Separate names with a comma.
Discussion in 'DVD' started by Gordon McMurphy, Dec 10, 2005.
Pink Floyd - Reflections And Echoes, a 2-disc set with book?
What is this?
I don't know - but if it's like PF's history with the release of Pulse, expect the actual release to be some time about five years after the announced date.
Now, now - don't be cynical! 'Tis the Season to Jolly!
Hopefully, it is loads of archive concert footage, archive interviews and present-day interviews, etc.
There is actually a short film which was made with all 20 mins of ECHOES as its soundtrack-never seen it.
Ive seen it listed but know nothing more about it
That sounds cool, Mark.
My Meddle CD died this year; a bad scratch 'mysteriously' appeared. It wasn't me, that's for sure. 'Echoes' is an extraordinary piece of music.
I think the 'echoes' film is called 'Crystal Voyager' , details here :
I think I saw it in college years ago and it featured 'Echoes' with some great surfing photography.Its only got limited availability , see here :
Nice one, Manus!
>>'Echoes' is an extraordinary piece of music.
---I remember buying my first EMI HARVEST (UK) LP of it;
The US version on Capitol was a sad affair: they botched the cover graphics into an unrecognisable mess, and panicked that the consumer might be confused by a record with no titles on it, so they added "Pink Floyd Meddle" to the front, The sound was horrible;
I remember the gatefold sleeve of the UK LP-with such very richly colored inks and the textured paper, and the only wording on it was the back upper right corner: SHVL 795 Catalog number in small font.
And it was only then that I noticed when you opend up the cover it was a photo of an ear with ripples superimposed
the sound was sooo much more detailed, with a lower noise floor.
Same with ATOM HEART MOTHER UK...
I wasn't aware that the U.S. pressing was so poor, Mark; that must have been a bummer.
I haven't seen an original UK gatefold of the album, but most UK gatefolds from that period were of exceptional quality.
I am surprised that none of the Floyd's other albums have not been remastered for SACD, like the excellent Dark Side hybrids. Knowing my luck, I'd go out today to pick up another copy of Meddle and in January, a SACD-hybrid would be announced!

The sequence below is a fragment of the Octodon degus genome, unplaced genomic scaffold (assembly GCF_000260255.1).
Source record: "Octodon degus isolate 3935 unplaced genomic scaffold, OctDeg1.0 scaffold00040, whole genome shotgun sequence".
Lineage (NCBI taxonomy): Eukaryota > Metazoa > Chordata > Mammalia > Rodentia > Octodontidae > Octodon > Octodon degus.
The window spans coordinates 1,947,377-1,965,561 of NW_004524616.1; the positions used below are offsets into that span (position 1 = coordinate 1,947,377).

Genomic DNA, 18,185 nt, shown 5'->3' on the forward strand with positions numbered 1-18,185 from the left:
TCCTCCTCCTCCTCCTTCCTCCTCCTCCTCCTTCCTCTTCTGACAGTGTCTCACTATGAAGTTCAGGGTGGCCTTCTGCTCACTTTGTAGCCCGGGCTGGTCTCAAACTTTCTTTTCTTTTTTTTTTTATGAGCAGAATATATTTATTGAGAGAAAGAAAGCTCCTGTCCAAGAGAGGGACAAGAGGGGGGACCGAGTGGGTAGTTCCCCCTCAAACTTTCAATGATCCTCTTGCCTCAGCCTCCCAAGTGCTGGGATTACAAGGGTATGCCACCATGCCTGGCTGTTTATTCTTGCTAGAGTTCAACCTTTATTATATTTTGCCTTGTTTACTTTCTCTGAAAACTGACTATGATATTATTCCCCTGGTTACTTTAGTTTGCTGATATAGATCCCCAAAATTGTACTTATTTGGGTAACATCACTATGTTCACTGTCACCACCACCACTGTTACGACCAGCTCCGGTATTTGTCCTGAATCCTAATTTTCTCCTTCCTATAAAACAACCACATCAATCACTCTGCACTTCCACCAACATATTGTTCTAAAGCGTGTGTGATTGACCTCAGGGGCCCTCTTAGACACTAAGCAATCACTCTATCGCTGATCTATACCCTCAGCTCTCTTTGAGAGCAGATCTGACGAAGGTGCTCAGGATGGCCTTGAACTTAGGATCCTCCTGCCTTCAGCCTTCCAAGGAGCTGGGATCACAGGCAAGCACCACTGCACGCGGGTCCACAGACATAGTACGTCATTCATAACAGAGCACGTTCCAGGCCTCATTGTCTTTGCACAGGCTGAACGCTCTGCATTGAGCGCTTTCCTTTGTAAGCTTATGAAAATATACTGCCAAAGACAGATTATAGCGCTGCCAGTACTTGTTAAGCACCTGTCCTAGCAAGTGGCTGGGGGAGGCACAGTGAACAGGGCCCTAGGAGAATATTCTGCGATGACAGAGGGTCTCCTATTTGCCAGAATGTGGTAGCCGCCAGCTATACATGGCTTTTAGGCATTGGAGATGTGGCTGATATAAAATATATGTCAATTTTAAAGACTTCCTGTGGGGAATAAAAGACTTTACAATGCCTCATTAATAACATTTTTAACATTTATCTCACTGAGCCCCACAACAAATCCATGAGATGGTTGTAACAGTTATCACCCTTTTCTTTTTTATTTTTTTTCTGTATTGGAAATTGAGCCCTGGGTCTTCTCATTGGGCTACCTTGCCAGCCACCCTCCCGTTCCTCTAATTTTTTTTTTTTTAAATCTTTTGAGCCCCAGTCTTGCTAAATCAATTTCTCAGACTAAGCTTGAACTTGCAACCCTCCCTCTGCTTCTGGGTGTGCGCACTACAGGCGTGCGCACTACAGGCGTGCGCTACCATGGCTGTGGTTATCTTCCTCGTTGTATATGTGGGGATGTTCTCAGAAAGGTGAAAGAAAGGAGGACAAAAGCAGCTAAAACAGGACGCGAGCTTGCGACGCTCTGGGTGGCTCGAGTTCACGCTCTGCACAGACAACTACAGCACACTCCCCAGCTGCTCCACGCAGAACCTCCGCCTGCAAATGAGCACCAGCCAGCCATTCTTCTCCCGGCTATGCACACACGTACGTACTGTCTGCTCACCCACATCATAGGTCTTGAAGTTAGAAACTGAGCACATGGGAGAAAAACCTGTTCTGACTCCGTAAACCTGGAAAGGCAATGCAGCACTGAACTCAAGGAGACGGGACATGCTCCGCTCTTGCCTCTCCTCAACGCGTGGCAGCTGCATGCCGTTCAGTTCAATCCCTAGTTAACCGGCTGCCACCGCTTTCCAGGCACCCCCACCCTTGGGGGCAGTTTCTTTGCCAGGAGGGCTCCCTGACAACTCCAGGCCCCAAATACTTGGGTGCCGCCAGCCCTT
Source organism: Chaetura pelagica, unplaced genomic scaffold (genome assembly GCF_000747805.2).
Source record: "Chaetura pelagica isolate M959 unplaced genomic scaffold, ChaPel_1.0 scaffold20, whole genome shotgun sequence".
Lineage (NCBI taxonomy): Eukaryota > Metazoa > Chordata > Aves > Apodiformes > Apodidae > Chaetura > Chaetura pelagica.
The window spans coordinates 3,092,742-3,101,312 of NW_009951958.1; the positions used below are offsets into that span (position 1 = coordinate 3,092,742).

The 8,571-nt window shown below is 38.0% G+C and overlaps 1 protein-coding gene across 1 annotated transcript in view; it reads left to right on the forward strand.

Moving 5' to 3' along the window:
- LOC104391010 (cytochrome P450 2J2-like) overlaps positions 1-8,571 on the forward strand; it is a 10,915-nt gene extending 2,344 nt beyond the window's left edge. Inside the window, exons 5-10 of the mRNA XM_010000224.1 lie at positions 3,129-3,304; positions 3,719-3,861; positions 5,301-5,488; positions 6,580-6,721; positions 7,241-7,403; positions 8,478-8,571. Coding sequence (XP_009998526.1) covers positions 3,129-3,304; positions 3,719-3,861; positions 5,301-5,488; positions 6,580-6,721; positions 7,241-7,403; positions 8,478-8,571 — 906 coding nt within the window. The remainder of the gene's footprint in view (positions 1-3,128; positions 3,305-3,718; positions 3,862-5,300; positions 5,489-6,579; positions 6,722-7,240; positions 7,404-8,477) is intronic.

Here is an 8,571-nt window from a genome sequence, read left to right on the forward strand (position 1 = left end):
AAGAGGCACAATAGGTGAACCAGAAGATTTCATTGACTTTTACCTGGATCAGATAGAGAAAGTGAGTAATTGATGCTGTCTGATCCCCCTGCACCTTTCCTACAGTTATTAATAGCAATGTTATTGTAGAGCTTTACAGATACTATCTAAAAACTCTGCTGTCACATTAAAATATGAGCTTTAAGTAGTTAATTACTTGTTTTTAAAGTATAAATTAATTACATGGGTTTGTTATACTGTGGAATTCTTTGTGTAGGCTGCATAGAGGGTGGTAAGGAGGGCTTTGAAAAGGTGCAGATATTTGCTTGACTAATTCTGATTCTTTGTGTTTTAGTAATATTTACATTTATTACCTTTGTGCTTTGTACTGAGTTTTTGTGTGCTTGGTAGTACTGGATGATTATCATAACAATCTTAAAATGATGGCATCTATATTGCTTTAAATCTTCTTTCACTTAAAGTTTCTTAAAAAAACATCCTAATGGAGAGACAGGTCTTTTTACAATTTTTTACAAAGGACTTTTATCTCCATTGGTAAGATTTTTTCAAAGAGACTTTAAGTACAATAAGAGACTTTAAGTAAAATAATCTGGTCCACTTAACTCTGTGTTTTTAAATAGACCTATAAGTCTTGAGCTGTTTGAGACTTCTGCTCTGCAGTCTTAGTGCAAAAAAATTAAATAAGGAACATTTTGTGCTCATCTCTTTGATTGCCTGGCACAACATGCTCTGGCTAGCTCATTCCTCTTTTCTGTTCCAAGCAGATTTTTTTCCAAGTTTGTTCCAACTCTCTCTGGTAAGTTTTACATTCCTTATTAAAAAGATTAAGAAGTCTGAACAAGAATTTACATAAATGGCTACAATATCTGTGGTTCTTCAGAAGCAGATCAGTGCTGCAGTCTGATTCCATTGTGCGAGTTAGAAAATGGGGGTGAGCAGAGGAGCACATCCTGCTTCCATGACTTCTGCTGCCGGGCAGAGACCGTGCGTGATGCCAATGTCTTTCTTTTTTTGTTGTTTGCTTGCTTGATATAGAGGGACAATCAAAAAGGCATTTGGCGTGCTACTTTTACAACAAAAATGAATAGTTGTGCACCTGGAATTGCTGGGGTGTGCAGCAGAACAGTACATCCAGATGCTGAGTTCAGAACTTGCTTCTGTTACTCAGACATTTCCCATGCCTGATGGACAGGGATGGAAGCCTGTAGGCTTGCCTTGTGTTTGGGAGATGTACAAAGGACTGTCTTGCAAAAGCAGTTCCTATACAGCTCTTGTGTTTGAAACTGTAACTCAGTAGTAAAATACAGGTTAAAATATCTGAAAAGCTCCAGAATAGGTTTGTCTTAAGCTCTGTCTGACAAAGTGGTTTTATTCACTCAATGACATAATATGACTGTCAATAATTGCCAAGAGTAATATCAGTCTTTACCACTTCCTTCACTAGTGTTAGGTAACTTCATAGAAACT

almost all US pressings were done on Tupperware, with poor sound quality and with very generic paper-over-folded cardboard with graphics THAT MADE SURE YOU KNEW WHO THE ALBUM WAS BY, and who manufactured it. simply put: PRODUCT. UNITS. SALES NUMBERS.
UK pressings and covers almost seemed handmade, in small batches by comparison;
Many UK GF covers were a complete scene of a subject, from end to end, which could only be totally viewed by laying it flat, wide open, many times with few, none or very small graphics ie: title, company, cat # etc that could only be read with a magnifiying glass ;-)
Much of the music was too uncommercail, or esoteric for most US consumer tastes.
Many times the US companies would change a cover becasue they felt the consumer was too dumb, or would be offended by its subject matter: Past Present & Future, Electric Ladyland, Blind Faith, amongst others.
I actually have quite a stack of rare UK LPs (prog, underground, acid, folk, from Harvest, Virgin, Island, and many smaller subsidiary labels from the 1970-1975- period-some worth hundreds of £/$...) all before they either hit it big and went mainstream, or dissolved into oblivion...
This alas only applied to the first batch of most albums. In many cases, these were done in a more expensive printing process and then once the album was in the charts, subsequent issues had sleeves done by a cheaper process. A case in point is the Led Zeppelin IV album (the one with Stairway to Heaven). On the original printing you can see way more detail, and this is utterly lost on subsequent printings.
The same applied to vinyl. For the uninitiated - there are various qualities of vinyl. Generally, early copies of an album were pressed on better quality stuff (you can generally tell this by the weight and flexibility - the heavier and stiffer the better). Later pressings were often of much lower quality, and could often practically be seen through. This is one of the reasons why vinyl collectors will pay such high prices for a first pressing of an album. Incidentally, pressings of rock albums on very top quality vinyl were rare - only prestige classical music recordings got this honour.